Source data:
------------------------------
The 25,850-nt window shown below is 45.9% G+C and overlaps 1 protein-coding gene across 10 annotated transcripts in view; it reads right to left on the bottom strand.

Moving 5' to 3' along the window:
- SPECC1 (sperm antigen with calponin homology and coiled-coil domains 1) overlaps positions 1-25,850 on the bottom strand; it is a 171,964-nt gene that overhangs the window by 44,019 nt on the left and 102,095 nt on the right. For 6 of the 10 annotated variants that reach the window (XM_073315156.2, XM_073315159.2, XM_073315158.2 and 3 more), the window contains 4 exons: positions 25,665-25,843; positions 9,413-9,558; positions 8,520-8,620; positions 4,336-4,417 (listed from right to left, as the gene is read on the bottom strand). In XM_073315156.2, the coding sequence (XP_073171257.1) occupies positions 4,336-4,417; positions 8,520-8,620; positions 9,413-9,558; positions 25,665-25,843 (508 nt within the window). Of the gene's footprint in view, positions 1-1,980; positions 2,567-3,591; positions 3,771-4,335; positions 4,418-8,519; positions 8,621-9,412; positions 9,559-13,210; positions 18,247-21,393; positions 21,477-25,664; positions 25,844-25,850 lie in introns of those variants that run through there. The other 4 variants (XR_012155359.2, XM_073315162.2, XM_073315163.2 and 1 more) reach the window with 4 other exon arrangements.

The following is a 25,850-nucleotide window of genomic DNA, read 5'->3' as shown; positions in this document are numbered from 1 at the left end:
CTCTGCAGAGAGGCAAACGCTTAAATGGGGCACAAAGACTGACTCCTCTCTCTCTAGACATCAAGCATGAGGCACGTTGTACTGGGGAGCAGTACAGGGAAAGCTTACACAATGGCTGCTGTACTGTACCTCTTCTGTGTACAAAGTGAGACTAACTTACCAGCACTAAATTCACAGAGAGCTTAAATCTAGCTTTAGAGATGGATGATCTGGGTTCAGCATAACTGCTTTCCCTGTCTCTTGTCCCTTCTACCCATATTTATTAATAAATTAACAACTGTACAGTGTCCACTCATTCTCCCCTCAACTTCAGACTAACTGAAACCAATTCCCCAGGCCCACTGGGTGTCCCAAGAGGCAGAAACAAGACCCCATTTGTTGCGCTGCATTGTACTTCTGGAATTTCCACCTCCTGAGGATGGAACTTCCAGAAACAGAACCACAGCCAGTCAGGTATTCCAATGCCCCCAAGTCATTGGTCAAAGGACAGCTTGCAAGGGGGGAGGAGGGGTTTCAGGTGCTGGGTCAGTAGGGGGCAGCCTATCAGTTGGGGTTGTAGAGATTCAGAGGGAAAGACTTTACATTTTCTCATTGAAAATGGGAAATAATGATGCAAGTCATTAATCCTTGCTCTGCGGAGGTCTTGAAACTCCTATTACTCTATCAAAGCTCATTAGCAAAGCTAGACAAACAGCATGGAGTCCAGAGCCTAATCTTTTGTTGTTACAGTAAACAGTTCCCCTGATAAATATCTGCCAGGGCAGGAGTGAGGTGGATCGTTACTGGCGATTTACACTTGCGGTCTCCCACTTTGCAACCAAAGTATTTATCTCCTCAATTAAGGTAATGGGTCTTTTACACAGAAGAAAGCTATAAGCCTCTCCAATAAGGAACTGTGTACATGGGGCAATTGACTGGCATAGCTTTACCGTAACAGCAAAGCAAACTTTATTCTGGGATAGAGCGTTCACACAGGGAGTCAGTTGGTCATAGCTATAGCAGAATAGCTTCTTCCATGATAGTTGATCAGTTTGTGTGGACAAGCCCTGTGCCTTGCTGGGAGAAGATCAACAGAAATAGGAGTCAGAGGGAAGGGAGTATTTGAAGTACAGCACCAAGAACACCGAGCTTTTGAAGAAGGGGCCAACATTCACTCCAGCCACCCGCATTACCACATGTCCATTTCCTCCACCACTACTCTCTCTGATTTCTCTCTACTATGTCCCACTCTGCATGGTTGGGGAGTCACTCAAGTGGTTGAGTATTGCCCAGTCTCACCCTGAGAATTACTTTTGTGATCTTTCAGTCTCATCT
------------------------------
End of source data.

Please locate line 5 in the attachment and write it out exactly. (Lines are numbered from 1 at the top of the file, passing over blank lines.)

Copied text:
CTCTGCAGAGAGGCAAACGCTTAAATGGGGCACAAAGACTGACTCCTCTCTCTCTAGACATCAAGCATGAGGCACGTTGTACTGGGGAGCAGTACAGGGAAAGCTTACACAATGGCTGCTGTACTGTACCTCTTCTGTGTACAAAGTGAGACTAACTTACCAGCACTAAATTCACAGAGAGCTTAAATCTAGCTTTAGAGATGGATGATCTGGGTTCAGCATAACTGCTTTCCCTGTCTCTTGTCCCTTCTACCCATATTTATTAATAAATTAACAACTGTACAGTGTCCACTCATTCTCCCCTCAACTTCAGACTAACTGAAACCAATTCCCCAGGCCCACTGGGTGTCCCAAGAGGCAGAAACAAGACCCCATTTGTTGCGCTGCATTGTACTTCTGGAATTTCCACCTCCTGAGGATGGAACTTCCAGAAACAGAACCACAGCCAGTCAGGTATTCCAATGCCCCCAAGTCATTGGTCAAAGGACAGCTTGCAAGGGGGGAGGAGGGGTTTCAGGTGCTGGGTCAGTAGGGGGCAGCCTATCAGTTGGGGTTGTAGAGATTCAGAGGGAAAGACTTTACATTTTCTCATTGAAAATGGGAAATAATGATGCAAGTCATTAATCCTTGCTCTGCGGAGGTCTTGAAACTCCTATTACTCTATCAAAGCTCATTAGCAAAGCTAGACAAACAGCATGGAGTCCAGAGCCTAATCTTTTGTTGTTACAGTAAACAGTTCCCCTGATAAATATCTGCCAGGGCAGGAGTGAGGTGGATCGTTACTGGCGATTTACACTTGCGGTCTCCCACTTTGCAACCAAAGTATTTATCTCCTCAATTAAGGTAATGGGTCTTTTACACAGAAGAAAGCTATAAGCCTCTCCAATAAGGAACTGTGTACATGGGGCAATTGACTGGCATAGCTTTACCGTAACAGCAAAGCAAACTTTATTCTGGGATAGAGCGTTCACACAGGGAGTCAGTTGGTCATAGCTATAGCAGAATAGCTTCTTCCATGATAGTTGATCAGTTTGTGTGGACAAGCCCTGTGCCTTGCTGGGAGAAGATCAACAGAAATAGGAGTCAGAGGGAAGGGAGTATTTGAAGTACAGCACCAAGAACACCGAGCTTTTGAAGAAGGGGCCAACATTCACTCCAGCCACCCGCATTACCACATGTCCATTTCCTCCACCACTACTCTCTCTGATTTCTCTCTACTATGTCCCACTCTGCATGGTTGGGGAGTCACTCAAGTGGTTGAGTATTGCCCAGTCTCACCCTGAGAATTACTTTTGTGATCTTTCAGTCTCATCT